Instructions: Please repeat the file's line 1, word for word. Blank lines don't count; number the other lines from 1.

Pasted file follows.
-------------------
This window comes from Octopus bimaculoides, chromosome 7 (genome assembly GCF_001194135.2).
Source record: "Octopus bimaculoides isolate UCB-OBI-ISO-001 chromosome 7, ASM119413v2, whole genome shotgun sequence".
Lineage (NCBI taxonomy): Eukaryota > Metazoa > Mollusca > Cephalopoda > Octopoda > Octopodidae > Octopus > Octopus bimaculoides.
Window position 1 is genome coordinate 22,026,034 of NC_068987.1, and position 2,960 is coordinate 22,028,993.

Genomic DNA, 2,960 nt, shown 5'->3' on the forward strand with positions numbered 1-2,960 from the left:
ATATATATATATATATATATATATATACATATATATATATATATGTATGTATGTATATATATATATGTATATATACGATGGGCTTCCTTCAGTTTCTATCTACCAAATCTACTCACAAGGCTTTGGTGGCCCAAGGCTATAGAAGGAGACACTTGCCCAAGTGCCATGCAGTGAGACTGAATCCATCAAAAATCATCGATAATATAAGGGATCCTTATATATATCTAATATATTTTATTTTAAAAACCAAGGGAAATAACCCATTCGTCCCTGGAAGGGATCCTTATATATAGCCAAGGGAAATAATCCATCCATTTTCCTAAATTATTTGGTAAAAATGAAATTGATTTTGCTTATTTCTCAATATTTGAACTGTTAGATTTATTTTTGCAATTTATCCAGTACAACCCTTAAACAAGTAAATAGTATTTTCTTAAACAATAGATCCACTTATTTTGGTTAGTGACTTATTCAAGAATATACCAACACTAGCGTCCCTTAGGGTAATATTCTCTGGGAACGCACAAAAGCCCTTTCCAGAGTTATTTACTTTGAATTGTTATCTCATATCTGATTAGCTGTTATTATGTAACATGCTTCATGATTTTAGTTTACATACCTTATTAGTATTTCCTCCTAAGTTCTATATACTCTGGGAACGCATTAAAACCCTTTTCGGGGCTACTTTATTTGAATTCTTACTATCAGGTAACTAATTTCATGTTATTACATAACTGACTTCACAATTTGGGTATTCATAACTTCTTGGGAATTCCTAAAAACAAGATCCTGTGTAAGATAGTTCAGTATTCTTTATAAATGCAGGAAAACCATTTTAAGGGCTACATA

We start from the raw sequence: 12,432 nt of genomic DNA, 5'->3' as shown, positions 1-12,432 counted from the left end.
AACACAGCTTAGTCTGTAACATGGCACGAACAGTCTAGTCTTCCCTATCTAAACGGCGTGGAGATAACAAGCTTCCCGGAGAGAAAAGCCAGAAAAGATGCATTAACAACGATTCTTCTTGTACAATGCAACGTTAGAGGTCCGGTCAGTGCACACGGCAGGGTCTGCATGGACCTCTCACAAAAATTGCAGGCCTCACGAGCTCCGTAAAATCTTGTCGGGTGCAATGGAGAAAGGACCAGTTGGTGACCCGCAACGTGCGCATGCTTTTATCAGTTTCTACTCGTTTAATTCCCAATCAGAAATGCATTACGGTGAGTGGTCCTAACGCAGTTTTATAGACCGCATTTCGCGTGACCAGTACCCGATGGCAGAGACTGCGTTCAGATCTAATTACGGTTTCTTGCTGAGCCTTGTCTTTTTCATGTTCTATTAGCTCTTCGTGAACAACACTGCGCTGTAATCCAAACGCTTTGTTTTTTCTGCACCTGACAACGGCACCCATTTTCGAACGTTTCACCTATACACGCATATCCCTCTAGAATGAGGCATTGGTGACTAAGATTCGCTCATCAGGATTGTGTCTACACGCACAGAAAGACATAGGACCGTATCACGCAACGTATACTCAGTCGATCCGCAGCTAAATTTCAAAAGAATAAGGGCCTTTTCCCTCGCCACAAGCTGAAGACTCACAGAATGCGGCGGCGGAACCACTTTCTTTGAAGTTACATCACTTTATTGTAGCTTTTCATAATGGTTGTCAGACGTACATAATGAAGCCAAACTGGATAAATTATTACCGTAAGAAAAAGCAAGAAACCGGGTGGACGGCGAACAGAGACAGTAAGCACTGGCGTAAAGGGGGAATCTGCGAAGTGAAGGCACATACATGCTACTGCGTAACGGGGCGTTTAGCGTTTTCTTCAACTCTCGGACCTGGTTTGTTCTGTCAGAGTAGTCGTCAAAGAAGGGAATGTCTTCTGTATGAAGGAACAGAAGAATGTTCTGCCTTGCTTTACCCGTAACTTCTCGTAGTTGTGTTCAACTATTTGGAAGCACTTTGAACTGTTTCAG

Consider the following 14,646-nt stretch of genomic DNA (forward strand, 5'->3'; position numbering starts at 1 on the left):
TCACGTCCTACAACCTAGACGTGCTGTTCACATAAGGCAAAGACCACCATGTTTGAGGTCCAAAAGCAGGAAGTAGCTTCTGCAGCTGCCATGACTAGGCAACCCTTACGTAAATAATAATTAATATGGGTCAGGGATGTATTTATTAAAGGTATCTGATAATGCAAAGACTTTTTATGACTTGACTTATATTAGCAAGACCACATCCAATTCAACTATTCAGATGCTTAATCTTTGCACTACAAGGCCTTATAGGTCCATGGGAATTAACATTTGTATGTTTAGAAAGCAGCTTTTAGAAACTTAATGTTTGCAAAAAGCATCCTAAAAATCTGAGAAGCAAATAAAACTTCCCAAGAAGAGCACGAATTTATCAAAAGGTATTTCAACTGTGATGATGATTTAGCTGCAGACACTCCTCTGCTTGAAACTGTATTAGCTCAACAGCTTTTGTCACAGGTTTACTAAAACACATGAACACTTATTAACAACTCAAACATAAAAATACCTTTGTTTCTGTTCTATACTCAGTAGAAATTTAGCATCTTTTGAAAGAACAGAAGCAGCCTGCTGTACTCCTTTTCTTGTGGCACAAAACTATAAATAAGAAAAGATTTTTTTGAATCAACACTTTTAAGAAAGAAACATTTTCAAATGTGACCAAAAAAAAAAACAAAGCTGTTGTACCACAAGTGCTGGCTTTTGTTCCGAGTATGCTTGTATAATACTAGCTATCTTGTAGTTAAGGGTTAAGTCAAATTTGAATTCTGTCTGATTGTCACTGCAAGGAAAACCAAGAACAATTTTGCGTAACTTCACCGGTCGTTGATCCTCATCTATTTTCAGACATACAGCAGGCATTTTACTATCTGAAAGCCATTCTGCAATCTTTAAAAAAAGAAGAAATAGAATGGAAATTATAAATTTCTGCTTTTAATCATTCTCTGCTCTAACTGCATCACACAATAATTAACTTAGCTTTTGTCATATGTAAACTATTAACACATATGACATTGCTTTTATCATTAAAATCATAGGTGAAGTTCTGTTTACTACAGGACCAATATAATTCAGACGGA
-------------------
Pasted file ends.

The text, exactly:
This window comes from Octopus bimaculoides, chromosome 7 (genome assembly GCF_001194135.2).